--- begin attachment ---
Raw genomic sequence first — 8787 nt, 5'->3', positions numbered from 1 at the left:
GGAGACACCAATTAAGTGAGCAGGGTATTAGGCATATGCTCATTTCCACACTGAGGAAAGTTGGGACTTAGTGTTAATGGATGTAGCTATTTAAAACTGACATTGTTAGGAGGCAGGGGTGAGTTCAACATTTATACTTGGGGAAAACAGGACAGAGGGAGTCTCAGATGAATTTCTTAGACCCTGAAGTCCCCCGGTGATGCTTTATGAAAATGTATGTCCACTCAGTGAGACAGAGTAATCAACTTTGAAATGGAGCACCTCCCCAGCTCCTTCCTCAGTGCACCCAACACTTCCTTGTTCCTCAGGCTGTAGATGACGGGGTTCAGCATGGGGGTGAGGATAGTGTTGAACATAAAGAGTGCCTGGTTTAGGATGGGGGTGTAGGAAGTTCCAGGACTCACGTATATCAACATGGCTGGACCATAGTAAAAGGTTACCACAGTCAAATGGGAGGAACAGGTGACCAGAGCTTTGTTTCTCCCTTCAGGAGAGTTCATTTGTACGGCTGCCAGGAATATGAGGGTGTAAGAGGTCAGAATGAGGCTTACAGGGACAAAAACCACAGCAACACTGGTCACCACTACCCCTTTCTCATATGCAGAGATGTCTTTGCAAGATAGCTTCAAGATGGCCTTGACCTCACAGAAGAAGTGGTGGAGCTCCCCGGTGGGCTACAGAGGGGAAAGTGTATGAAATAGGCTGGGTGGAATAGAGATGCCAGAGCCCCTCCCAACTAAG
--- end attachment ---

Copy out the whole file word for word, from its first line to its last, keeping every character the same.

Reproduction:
Raw genomic sequence first — 8787 nt, 5'->3', positions numbered from 1 at the left:
GGAGACACCAATTAAGTGAGCAGGGTATTAGGCATATGCTCATTTCCACACTGAGGAAAGTTGGGACTTAGTGTTAATGGATGTAGCTATTTAAAACTGACATTGTTAGGAGGCAGGGGTGAGTTCAACATTTATACTTGGGGAAAACAGGACAGAGGGAGTCTCAGATGAATTTCTTAGACCCTGAAGTCCCCCGGTGATGCTTTATGAAAATGTATGTCCACTCAGTGAGACAGAGTAATCAACTTTGAAATGGAGCACCTCCCCAGCTCCTTCCTCAGTGCACCCAACACTTCCTTGTTCCTCAGGCTGTAGATGACGGGGTTCAGCATGGGGGTGAGGATAGTGTTGAACATAAAGAGTGCCTGGTTTAGGATGGGGGTGTAGGAAGTTCCAGGACTCACGTATATCAACATGGCTGGACCATAGTAAAAGGTTACCACAGTCAAATGGGAGGAACAGGTGACCAGAGCTTTGTTTCTCCCTTCAGGAGAGTTCATTTGTACGGCTGCCAGGAATATGAGGGTGTAAGAGGTCAGAATGAGGCTTACAGGGACAAAAACCACAGCAACACTGGTCACCACTACCCCTTTCTCATATGCAGAGATGTCTTTGCAAGATAGCTTCAAGATGGCCTTGACCTCACAGAAGAAGTGGTGGAGCTCCCCGGTGGGCTACAGAGGGGAAAGTGTATGAAATAGGCTGGGTGGAATAGAGATGCCAGAGCCCCTCCCAACTAAG